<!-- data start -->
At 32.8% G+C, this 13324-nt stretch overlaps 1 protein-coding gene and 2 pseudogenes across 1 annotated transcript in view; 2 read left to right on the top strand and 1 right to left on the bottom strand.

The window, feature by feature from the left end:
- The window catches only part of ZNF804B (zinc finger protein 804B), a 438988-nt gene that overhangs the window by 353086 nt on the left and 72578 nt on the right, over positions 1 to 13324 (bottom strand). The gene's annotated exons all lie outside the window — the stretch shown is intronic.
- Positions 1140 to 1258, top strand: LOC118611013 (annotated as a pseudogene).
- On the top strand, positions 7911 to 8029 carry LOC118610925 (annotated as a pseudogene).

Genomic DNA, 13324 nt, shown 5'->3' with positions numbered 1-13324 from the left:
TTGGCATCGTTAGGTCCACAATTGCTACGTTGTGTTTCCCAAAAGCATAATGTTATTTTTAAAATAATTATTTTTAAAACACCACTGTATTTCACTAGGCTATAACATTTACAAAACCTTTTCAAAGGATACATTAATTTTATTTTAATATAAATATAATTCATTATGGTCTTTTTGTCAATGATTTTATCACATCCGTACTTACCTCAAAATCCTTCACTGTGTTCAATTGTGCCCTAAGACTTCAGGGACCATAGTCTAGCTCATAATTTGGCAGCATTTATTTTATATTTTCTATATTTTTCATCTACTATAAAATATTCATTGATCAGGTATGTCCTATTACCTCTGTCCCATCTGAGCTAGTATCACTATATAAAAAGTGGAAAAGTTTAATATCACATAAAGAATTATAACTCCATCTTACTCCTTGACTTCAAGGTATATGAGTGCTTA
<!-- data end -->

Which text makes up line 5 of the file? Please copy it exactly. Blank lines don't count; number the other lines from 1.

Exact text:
- On the top strand, positions 7911 to 8029 carry LOC118610925 (annotated as a pseudogene).